7 Things You Should Never Share Online

Like Erica in the movie “The Social Network” says “The Internet‘s not written in pencil, Mark, it’s written in ink.” She meant that whatever is written on Internet is permanent and cannot be removed easily. Social Media makes it fast and easy to share just about anything.

Not only can you post this information yourself, many other sites can ask for permission to share it on your behalf. It can become viral and no one can actually track the original source and block it. In today’s digital age, it’s more important than ever to protect your safety and privacy online. Below I have mentioned 7 important things you should NEVER share online, and make sure

1. Videos of Other People’s Children

Do not post pictures of other people's kids

Videos of kids are fun, adorable, and occasionally downright hilarious. While you can post videos and pictures of your children at your discretion, you should always use care with other people’s kids. This applies to both your own home videos and videos that you see in your feed. Just because a parent posted a family video for her friends and family, doesn’t mean that she wants you to repost it for a bunch of strangers. Always ask the parent for explicit permission.

2. Spam Posts About Social Media Policies

Online Privacy

It’s very unlikely that you’re going to find out about a new and important Social Media policy via a spam-like post. These warnings are usually totally unfounded, such as the rumor that circulated stating Facebook would become a paid site. Your posts are also an insufficient way to protect your rights. One post claimed that putting it on your wall would protect your rights on Facebook. Always check these posts’ validity before sharing.

3. Work-Related Complaints

Work-Related Complaints

Complaining about work on a Social Media site is a bad idea all the way around. The laws about what employers can and can’t fire you over are still fuzzy, so it’s best to play it safe. Posting about blatantly inappropriate activity like calling in sick when you’re well or having a workplace affair could definitely leave you unemployed.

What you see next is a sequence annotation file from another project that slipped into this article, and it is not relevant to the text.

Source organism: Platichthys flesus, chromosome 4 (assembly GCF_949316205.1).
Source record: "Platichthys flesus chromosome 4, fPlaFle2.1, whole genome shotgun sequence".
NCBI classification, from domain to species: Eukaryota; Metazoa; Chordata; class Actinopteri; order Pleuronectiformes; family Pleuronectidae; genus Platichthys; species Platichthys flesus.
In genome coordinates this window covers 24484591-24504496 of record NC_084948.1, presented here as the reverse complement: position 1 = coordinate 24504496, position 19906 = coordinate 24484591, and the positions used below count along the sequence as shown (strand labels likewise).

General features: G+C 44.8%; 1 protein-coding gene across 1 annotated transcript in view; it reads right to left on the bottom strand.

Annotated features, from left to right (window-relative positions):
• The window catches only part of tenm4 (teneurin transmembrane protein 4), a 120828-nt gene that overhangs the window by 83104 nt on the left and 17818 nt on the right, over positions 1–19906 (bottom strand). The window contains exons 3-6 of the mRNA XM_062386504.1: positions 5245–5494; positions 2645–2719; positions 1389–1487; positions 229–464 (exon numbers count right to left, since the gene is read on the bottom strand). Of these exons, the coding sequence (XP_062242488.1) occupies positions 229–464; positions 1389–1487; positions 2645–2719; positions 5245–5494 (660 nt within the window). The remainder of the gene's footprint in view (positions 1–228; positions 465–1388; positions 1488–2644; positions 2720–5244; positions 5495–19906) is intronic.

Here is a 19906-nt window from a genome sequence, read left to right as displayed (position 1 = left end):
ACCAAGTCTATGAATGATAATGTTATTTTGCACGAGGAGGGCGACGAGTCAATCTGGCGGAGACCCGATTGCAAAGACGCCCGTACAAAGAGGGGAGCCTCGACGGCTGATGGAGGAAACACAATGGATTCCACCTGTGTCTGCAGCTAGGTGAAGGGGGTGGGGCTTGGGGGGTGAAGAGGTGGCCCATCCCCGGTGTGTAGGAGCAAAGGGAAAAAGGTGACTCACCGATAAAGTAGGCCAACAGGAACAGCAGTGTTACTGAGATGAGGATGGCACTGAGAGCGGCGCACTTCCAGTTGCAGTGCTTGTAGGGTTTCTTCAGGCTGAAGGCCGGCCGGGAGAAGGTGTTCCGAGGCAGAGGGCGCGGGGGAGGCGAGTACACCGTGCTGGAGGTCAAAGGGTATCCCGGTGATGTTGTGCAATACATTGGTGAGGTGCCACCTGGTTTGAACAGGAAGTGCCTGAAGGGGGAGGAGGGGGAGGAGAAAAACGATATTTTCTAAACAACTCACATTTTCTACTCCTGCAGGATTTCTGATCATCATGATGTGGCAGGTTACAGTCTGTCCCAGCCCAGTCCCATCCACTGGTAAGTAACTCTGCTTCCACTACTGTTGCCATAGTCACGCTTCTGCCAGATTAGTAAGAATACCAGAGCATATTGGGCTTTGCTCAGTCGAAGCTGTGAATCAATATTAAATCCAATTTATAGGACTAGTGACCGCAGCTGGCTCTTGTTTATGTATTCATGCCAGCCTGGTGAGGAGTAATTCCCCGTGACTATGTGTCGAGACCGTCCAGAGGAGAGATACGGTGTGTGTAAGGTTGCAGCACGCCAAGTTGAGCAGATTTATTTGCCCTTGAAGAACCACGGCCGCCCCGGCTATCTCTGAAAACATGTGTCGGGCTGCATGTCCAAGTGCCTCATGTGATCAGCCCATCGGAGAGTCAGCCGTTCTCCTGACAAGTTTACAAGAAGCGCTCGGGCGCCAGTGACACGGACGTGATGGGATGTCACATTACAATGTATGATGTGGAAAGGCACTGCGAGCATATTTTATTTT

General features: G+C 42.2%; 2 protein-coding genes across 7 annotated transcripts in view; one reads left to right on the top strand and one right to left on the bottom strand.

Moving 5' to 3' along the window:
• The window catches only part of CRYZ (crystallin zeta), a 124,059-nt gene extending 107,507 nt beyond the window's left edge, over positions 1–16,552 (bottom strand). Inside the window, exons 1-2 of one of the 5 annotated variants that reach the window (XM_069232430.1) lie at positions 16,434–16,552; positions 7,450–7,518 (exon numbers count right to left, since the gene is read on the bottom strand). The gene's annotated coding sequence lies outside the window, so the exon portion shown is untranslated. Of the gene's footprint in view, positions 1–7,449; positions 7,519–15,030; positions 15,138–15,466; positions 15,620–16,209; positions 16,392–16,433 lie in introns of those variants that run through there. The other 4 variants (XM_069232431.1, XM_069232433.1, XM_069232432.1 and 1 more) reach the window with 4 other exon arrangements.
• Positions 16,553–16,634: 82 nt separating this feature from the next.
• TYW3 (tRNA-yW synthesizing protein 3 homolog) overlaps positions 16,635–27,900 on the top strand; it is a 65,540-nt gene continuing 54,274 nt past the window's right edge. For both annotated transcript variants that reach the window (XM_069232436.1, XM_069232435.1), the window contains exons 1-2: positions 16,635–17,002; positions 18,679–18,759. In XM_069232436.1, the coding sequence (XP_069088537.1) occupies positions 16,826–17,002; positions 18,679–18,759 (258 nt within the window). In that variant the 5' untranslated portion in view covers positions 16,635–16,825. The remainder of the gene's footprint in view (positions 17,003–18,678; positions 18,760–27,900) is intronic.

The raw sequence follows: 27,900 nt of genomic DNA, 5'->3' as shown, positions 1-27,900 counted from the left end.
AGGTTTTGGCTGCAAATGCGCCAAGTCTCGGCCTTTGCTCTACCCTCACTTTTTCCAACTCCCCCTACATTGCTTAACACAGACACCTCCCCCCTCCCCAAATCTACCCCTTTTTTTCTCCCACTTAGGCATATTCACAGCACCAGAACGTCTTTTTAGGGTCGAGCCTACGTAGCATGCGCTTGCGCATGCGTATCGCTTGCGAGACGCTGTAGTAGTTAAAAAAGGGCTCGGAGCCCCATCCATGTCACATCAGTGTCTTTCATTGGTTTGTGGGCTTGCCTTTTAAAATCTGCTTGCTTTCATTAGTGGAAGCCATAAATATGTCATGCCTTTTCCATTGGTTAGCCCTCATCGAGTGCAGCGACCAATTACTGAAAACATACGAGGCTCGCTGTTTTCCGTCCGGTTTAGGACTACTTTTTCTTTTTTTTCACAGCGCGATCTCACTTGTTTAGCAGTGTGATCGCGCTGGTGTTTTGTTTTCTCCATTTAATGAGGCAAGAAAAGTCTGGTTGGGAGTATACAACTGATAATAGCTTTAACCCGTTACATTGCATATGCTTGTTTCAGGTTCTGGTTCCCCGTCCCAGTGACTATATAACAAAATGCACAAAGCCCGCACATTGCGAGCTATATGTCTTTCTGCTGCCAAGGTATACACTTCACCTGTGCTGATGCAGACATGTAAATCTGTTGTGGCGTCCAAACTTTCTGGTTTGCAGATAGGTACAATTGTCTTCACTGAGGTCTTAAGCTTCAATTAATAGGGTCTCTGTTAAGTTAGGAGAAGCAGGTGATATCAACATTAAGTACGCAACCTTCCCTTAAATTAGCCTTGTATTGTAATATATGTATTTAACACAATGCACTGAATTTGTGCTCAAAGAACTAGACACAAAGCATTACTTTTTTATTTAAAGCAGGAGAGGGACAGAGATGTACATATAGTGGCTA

4. Vacation Details

Vacation Details

Posting the exact dates of your vacation is as good as advertising that your home is empty and unprotected. Share the details of your getaway when you’re back.

5. Your Birth Date and Birthplace

Your Identity

Criminals can find your social security number with just your name, date of birth, and birthplace. If you must share your birthday, keep the year private. Best of all, let your friends prove their true loyalty by remembering your birthday without email reminders.

6. Pictures You Wouldn’t Want Your Boss or Parents to See

Party Images

If you’d be mortified for your dad to see you in that bikini, or you wouldn’t want your boss to have a visual representation of how many Jell-O shooters you can handle, keep these photos off of social media sites. You never know where a computer-savvy enemy may be lurking, ready to copy and share.

7. Your Location at Any Time

Location Time

Posting your location is risky business, and many smartphone or tablet pc apps want to do it. Foursquare, Instagram, and even your Facebook and Twitter apps have options for posting your exact location in real-time. This lets predators know where you are and what hot spots you frequent. It also lets potential burglars know when your home is empty and vulnerable. Even if you think that you have the best laptop with latest security features, when it comes to online sharing, the security of your family and you is in your hands.

There are privacy safeguards on social media sites for your protection. By all means use these, but also be careful of what you share, keeping in mind that you never know what someone else may choose to pass along.